Gratitude is much on my mind today, and part of that thankfulness goes to you, a reader, on occasion, or in sequence, of this blog’s skein of posts. Over these 4+ years and 100,000+ words, I have written for you. And in doing so, again and again I’ve encountered the serendipity of learning more as I write – more about what I see and find daily, more about what lies in the folds of the world, more about Henry Thoreau, whose spirit and wide, wild intelligence stays with me like a third parent’s presence.

A familiar moment.

A familiar moment.

I send on these thanks now, because my current writing work suggests that I stop writing here on the Roost and focus on the book I’m completing. It’s about search and rescue in NH’s White Mountains (working title – On the Edge Of Elsewhere – Searchers and Rescuers in the White Mountains, University Press of New England, spring ‘18), specifically about the people who do this saving work. And so it’s about mountain altruism, a spirit and practice that runs directly counter to our always-problems of greed and selfishness. It is hopeful work; they are hopeful people. Even in the face of difficulty and tragedy. And yes, Henry Thoreau’s a presence there too: his 1858 wanderings on Mt. Washington appear as a primer on how not to get lost, or stay found.

During my time as a teacher, when my students and I reached the end of reading Walden, with its sunlit image of a morning star, I always asked them what they made of it. By then they were well attuned to the sun’s central presence and morning’s promise, and so, quick to note both. But we often lingered as you do when reaching the door of a life-room, and often I got a version of this: “You know,” said any number of them, “Thoreau’s hope is that this book, our reading, is a beginning, not an end. If the book’s had effect, we’re about to begin.”

Part of the pleasure of writing to and for you has been this feeling of starting afresh, of beginning again and again. Part of the pleasure of saying thank you lies in a sense of its being another beginning.

I hope, if an occasional post here has had effect, it too has offered a start. Thanks for reading toward each beginning; surely, there is “more day to dawn.”

Sandy

Scene from a November visit - choosing.

Scene from a November visit – choosing.

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Filed under Arts, General, Henry David Thoreau, Literature, Living Deliberately, Nature, News and Events, The Roost, Thoreau Quote, Walden

A Town Meeting – Seeding February

“The history of a woodlot is often, if not commonly, here a history of cross-purposes, of steady and consistent endeavor on the part of Nature, of interference and blundering with a glimmering of intelligence at the eleventh hour on the part of the proprietor.” Thoreau, Faith in a Seed.

While I read a morning poem, the snow wanes. A few tiny flakes slant still in from the north; spaced even father apart, a few fat flakes fall like random punctuation undecided about the day’s line – here and here; that will do. A flurry at the feeder makes me look over, reminds me to fill its sleeve before turning out to work.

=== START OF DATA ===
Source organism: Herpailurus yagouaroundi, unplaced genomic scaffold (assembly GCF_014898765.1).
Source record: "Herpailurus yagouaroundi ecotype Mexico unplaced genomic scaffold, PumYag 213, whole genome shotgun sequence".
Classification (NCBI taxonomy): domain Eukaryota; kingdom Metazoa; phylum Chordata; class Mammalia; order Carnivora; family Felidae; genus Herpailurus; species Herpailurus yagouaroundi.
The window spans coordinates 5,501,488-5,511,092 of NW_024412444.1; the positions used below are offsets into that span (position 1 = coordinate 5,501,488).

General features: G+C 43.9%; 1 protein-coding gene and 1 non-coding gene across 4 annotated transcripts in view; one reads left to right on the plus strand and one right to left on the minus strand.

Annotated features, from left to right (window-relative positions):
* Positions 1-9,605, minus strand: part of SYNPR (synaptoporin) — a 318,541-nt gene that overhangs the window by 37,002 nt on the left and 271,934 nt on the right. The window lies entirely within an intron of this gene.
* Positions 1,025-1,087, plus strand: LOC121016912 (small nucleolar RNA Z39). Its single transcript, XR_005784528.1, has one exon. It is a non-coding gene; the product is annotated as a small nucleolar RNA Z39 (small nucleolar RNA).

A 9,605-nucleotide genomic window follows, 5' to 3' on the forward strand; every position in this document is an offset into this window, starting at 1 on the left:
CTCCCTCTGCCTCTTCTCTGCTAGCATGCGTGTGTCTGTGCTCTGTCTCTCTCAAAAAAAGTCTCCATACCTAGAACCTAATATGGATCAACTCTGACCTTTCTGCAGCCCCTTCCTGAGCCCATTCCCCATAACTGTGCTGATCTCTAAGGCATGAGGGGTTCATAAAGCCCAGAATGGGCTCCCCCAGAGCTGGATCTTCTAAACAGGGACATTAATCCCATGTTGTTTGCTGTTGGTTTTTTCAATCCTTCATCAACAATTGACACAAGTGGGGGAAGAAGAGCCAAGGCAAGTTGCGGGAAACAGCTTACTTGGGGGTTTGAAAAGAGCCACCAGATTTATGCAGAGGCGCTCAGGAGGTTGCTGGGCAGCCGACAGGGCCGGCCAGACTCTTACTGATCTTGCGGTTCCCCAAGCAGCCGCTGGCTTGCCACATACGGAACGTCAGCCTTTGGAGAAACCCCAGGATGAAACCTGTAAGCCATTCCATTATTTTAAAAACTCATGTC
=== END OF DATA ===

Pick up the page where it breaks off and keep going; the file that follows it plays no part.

Last evening, I went to a meeting of fellow citizens on two of our town’s commissions. Our charge was to look over a 30-year mistake involving two small parcels of a subdivision that had been set aside for conservation or recreation land and somehow never conveyed to the town as was intended. The recreation lot, suitable only for “passive recreation,” which is an oxymoron of sorts and to most of us means watching trees grow, had the added question of a right-of-way. That drive could only pass through in the shape of a question mark. More possible punctuation.

Tucked behind the houses and still-to-be-built lots was the prize. Down its few-acre center runs Great Gully Brook, and given our underlying sand-plain, this deep cut also features fragile banks. Not far to the south of the site, the brook runs into a broad, mud-rich bay, and also nearby are a couple of wildlife corridors. Smelt are rumored to run in the stream, and, reportedly, turkeys have become its bully-birds. So, keeping the brook’s gully intact is important for the bay, which needs no more silt, and for the fish who would swim and spawn there. The birds and quadrupeds who use it as passage also recommend the gully.

All of this was rich fodder for a little dreaming as the meeting-clock ticked forward. Each night the long darkness comes first to this gully, and through it pass any number of night wanderers; through it too pass the always-waters of the brook, on their way to the bay.

Melt-detail from nearby

Melt-detail from nearby

The current residents, who like their gully neighbor and want it protected, were at the meeting in numbers. They offered sightings of wildlife and the added life of having such a neighbor. The question-mark right-of-way, they said, was in such a shape because it needed to skirt the gully at enough distance to preserve its banks. They warned of disturbance, of loosing the banks and sending them to choke the bay.

Our commission, which will end up holding title or rights to the gully and so will become its overseer, listened to these stories carefully. We are already maxed out with such seeing over. But the right thing is what must be done – it’s part of being part of a town, of looking out for and after where we live. It is, we hope, the eleventh-hour “glimmering of intelligence” that joins us to our land. It helped to imagine Great Gully’s water running in the night and all who follow it to and from the sea. Even as we talked and listened that life was pulsing along the gully.

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Filed under Environment, General, Henry David Thoreau, Living Deliberately, Nature, The Roost, Thoreau Quote